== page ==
I got ahold of M. Ward's Transfigurations of Vincent a few weeks ago, and loved it immediately. Delicate, John Fahey-inspired guitar playing joined by touches of piano and crickets, all with a warm around-the-campfire sort of feeling. Songs that, while occasionally veering in suspiciously cutesy directions, were for the most part beautifully and cleverly written. But most of all, a truly extraordinary voice. Ward's voice has been too often compared to Tom Waits for me to ignore its passing similarity to the glorious hoarseness of that gruff-voiced deity. But there in equal measure is the flip side of the coin, the honeyed tones of Harry Nilsson. Whatever the case, it is a very unusual voice, and one with a good deal of depth and wisdom to it, which is why I had, without really thinking about it, placed Ward in his late 30s or early 40s. I was a little taken aback when a gangly, floppy sort of guy, who I guessed was in his late teens or early 20s, walked on stage. (Upon doing some research after the concert, I was again surprised to find that this boy with a world class slouch was in fact 28 years old. Don't they have finishing schools in Portland?) Ward was playing solo, just him and his much-hyped guitar. His posture while playing the guitar is very strange: seated, legs spread wide apart, torso lined up alongside the guitar at a nearly 90-degree angle to his legs. He began with some furious finger-picking, out of which appeared the melody to the Beach Boys "You Still Believe In Me". The piece rose and fell in both tempo and volume, Ward alternating sections of frenetic energy with moments of calm. The overall effect was scattered and unfocused. It sounded like the work of a self-congratulatory show-off, immensely pleased with the cleverness of fitting the Beach Boys together with John Fahey, and unaware of the limits of his own skills. This first piece was only the most extreme example of the problem that plagued Ward's set: he simply sounds too excited by his own guitar playing to play with any kind of solidity. He rushed continually, always trying to fit in a few too many notes, and as a result all of the music felt unsettled. Next came a cover of David Bowie's disco-pop classic "Let's Dance". Ward transformed it magically, peeling off all the layers of '80s glitziness and revealing a simple and heartbreaking song. Next came Ward's own "Symphony of Song", which felt almost like a sunny companion piece to the Bowie song, moving at the same gently swaying pace. It's a beautiful tune, one of the best on Transfigurations of Vincent, but Ward chose to include some unfortunate and jarring passing chords, as if he were bored with his own composition and felt the need to further embellish it. During this concert, he did the same thing with a number of other songs from the album, always with unfortunate results. Still, the voice was gloriously intact, even if it sounded very strange coming out of the mouth of the slightly manic figure on stage. Ward had a second microphone set up, mostly to play his harmonica through, with some kind of filter on it to make the sound hollow and a little raspy, like an old Delta Blues record from the 1920s. Occasionally he sang through it, and I realized with something of a shock that his voice remained practically unchanged: he already has that filter on his voice. And that quality of coming from another time, not particularly difficult to achieve instrumentally, but quite rare to find convincing in a voice, is part of what makes Ward so intriguing as a musician. So even when the songs felt rushed or unsteady, they were a pleasure to listen to, particularly in the case of "Out of My Head" and "Sad, Sad Song", both from Transfigurations of Vincent. Unfortunately, during the course of the brief, eight song set, Ward performed three instrumentals, all as useless as the first one. I hope that he eventually cuts down on the instrumentals, and I have a suspicion that if he had a solid band backing him, they might be able to reign in his sense of a rhythm a bit and make the songs feel more stable. Until he gets his act together as a performer, though, you'll be better off enjoying M. Ward's beautiful songs in the comfort of your own living room.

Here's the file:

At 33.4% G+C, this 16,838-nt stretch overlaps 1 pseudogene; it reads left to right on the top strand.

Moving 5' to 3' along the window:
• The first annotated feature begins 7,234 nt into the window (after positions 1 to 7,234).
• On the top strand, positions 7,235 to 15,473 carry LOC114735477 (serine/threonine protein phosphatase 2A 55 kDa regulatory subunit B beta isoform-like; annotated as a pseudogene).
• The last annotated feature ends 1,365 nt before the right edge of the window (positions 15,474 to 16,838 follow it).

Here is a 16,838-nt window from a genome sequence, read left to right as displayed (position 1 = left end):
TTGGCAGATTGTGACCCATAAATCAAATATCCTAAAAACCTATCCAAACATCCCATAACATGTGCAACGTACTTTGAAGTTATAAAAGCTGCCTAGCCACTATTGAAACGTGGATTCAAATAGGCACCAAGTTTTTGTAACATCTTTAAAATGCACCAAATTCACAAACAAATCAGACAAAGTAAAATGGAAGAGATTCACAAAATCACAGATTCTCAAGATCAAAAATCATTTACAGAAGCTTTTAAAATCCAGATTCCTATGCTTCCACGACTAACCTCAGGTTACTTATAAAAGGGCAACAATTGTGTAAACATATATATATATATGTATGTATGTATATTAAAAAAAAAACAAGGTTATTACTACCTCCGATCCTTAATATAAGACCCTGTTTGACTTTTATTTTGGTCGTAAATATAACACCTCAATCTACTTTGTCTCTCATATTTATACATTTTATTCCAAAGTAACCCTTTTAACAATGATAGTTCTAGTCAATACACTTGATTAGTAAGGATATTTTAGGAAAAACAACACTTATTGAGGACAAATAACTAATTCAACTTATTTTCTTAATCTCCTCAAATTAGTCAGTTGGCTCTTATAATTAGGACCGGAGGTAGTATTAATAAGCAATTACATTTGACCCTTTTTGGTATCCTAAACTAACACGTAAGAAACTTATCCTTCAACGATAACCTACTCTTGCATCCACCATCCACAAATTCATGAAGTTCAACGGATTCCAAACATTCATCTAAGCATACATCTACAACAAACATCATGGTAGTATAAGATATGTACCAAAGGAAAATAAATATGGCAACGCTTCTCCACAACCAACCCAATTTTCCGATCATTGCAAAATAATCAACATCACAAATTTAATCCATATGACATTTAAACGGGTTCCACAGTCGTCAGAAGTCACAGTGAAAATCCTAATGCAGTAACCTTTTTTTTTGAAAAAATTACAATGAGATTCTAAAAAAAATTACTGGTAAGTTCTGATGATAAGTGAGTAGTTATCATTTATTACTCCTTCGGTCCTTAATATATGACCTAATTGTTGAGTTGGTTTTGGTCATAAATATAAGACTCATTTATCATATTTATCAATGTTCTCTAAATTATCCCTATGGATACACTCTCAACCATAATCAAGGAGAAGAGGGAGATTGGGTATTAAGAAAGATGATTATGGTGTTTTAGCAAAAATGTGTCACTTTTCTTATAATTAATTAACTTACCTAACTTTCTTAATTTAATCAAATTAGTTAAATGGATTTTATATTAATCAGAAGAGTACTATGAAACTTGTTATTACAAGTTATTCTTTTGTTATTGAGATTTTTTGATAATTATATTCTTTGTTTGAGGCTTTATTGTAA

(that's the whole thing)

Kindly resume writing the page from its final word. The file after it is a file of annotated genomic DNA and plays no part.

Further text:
Cover down, pray through: Bob Dylan's underrated, misunderstood "gospel years" are meticulously examined in this welcome new installment of his Bootleg series.